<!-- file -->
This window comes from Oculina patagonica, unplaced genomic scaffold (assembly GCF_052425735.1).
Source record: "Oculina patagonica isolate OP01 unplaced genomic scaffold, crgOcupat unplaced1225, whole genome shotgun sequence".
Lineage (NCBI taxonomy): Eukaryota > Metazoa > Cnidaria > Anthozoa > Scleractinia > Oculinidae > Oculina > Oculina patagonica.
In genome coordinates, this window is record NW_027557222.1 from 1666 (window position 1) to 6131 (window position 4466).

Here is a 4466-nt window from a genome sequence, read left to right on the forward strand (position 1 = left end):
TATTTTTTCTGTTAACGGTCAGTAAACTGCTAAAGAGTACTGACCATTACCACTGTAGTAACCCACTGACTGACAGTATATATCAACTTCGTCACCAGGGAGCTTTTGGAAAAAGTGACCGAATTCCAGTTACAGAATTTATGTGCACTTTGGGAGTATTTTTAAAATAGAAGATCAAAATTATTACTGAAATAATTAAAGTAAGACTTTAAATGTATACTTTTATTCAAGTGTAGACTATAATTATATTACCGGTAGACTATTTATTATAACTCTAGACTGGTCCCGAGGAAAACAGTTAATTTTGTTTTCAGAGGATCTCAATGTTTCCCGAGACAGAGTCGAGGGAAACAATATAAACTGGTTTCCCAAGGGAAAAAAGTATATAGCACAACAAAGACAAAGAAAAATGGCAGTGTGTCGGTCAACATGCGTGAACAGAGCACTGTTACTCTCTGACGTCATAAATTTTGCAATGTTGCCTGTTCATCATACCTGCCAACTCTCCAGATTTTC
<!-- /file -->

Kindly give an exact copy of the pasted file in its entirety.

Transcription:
This window comes from Oculina patagonica, unplaced genomic scaffold (assembly GCF_052425735.1).
Source record: "Oculina patagonica isolate OP01 unplaced genomic scaffold, crgOcupat unplaced1225, whole genome shotgun sequence".
Lineage (NCBI taxonomy): Eukaryota > Metazoa > Cnidaria > Anthozoa > Scleractinia > Oculinidae > Oculina > Oculina patagonica.
In genome coordinates, this window is record NW_027557222.1 from 1666 (window position 1) to 6131 (window position 4466).

Here is a 4466-nt window from a genome sequence, read left to right on the forward strand (position 1 = left end):
TATTTTTTCTGTTAACGGTCAGTAAACTGCTAAAGAGTACTGACCATTACCACTGTAGTAACCCACTGACTGACAGTATATATCAACTTCGTCACCAGGGAGCTTTTGGAAAAAGTGACCGAATTCCAGTTACAGAATTTATGTGCACTTTGGGAGTATTTTTAAAATAGAAGATCAAAATTATTACTGAAATAATTAAAGTAAGACTTTAAATGTATACTTTTATTCAAGTGTAGACTATAATTATATTACCGGTAGACTATTTATTATAACTCTAGACTGGTCCCGAGGAAAACAGTTAATTTTGTTTTCAGAGGATCTCAATGTTTCCCGAGACAGAGTCGAGGGAAACAATATAAACTGGTTTCCCAAGGGAAAAAAGTATATAGCACAACAAAGACAAAGAAAAATGGCAGTGTGTCGGTCAACATGCGTGAACAGAGCACTGTTACTCTCTGACGTCATAAATTTTGCAATGTTGCCTGTTCATCATACCTGCCAACTCTCCAGATTTTC